Electronic cigarettes could save lives — or hook a new generation on nicotine
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There are roughly 44 million smokers in the U.S., and according to the Centers for Disease Control and Prevention (CDC), about 1 in 5 of them has tried electronic cigarettes. They appeal to anyone who wants the look and feel of smoking but wants to be able to do it indoors and when they go out with friends — without the stigma, the smell and the yellow teeth. For pack-a-day smokers who switch entirely, the e-cigarette is cheaper. They hope it is healthier too.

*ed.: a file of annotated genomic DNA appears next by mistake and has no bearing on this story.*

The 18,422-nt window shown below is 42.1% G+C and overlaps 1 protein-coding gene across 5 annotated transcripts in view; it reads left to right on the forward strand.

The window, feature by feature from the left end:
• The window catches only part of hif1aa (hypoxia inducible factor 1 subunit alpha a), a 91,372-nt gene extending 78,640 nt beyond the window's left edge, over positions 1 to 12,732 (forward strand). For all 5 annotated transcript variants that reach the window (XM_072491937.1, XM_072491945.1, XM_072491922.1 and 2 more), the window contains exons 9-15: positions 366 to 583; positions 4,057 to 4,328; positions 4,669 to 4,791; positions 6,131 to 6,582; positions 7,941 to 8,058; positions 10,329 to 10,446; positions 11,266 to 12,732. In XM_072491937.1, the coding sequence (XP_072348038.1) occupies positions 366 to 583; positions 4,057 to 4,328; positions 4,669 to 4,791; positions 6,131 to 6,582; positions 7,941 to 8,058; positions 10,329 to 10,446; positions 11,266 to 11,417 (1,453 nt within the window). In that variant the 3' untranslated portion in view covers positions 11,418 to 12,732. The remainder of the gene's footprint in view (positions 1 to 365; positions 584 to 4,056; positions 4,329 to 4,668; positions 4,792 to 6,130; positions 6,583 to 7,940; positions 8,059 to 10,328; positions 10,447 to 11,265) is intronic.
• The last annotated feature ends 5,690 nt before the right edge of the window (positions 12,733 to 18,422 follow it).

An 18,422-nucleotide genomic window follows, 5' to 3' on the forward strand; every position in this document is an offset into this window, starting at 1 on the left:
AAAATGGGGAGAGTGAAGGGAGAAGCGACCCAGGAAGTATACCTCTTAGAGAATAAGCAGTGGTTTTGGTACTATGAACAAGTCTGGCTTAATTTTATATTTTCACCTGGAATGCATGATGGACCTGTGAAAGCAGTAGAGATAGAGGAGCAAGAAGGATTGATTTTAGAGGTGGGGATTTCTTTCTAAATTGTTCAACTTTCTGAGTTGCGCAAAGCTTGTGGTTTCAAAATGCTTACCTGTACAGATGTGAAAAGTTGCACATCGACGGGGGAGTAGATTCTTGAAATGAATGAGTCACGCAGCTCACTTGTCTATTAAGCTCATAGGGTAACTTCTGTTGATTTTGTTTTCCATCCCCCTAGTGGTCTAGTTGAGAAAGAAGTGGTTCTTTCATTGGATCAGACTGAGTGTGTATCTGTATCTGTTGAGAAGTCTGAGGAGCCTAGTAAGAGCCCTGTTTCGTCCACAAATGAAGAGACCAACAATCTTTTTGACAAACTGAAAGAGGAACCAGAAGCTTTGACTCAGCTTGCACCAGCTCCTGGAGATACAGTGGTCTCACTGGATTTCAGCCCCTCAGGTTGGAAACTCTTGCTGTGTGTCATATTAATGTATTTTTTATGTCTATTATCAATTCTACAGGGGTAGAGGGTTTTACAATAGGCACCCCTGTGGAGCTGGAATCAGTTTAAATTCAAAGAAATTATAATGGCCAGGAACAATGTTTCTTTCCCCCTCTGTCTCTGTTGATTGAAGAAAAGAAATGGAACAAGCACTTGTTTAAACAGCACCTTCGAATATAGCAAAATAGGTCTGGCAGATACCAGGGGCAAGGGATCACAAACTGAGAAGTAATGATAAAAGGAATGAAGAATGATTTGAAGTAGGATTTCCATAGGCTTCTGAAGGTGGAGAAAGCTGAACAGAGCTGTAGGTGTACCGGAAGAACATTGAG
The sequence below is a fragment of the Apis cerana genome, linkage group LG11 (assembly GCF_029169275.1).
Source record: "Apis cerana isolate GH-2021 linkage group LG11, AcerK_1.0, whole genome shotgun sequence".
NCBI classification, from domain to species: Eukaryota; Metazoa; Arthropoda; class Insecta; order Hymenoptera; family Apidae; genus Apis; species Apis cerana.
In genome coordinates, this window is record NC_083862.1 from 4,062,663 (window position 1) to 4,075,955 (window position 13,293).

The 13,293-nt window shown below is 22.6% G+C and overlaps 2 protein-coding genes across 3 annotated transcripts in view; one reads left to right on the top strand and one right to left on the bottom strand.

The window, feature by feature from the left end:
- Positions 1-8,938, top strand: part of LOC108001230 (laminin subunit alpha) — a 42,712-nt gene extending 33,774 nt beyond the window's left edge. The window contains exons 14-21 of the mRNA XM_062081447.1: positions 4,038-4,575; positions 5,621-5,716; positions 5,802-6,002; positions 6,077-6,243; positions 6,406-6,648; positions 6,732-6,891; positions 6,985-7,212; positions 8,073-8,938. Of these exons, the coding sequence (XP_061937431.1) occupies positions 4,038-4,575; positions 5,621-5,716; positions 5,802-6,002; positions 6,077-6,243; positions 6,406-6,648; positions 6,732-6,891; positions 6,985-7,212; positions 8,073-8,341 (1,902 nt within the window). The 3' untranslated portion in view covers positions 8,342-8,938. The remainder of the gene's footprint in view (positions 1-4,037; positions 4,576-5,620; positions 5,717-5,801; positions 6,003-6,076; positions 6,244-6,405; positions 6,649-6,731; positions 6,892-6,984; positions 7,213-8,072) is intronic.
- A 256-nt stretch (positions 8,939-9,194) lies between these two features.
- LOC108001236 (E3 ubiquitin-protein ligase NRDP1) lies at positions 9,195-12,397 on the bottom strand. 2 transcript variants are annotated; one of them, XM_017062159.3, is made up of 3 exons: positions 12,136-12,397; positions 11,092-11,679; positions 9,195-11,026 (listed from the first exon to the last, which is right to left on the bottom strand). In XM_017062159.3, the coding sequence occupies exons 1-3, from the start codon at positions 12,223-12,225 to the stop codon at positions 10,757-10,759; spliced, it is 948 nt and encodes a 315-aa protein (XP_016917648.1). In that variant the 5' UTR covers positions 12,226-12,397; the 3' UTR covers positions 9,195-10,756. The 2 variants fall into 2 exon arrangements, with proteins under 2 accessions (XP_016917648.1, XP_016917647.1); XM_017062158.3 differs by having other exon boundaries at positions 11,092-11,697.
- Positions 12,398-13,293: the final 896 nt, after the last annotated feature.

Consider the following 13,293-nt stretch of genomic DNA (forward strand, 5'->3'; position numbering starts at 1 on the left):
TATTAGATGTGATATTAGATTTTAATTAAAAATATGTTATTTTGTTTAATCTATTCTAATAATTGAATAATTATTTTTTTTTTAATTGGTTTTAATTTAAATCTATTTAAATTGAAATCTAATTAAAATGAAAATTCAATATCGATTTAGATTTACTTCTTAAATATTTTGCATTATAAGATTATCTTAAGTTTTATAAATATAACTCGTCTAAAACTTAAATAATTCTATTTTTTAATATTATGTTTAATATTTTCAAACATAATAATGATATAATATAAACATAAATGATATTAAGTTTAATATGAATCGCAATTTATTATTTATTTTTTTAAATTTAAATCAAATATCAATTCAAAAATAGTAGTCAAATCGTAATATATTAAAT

Much of e-cigarettes' early success comes thanks to their near complete freedom from regulation, which has allowed dozens of small players to flourish. That is about to change. The tobacco giants Lorillard, Reynolds American, Altria and British American Tobacco have just entered the market. And the Food and Drug Administration says it intends to assert control over e-cigs in October.
The challenge for regulators is this: public-health experts have spent years stigmatizing smoking and making it as inconvenient as possible, scrubbing it from popular culture and public places. E‑cigarettes may well offer the first realistic chance of escape from the most exquisite and deadly delivery device for nicotine ever invented, the combustible cigarette. Yet with their sexy marketing and aura of safety, they might reglamorize smoking, discouraging smokers from quitting and, worse, enticing nonsmokers to start.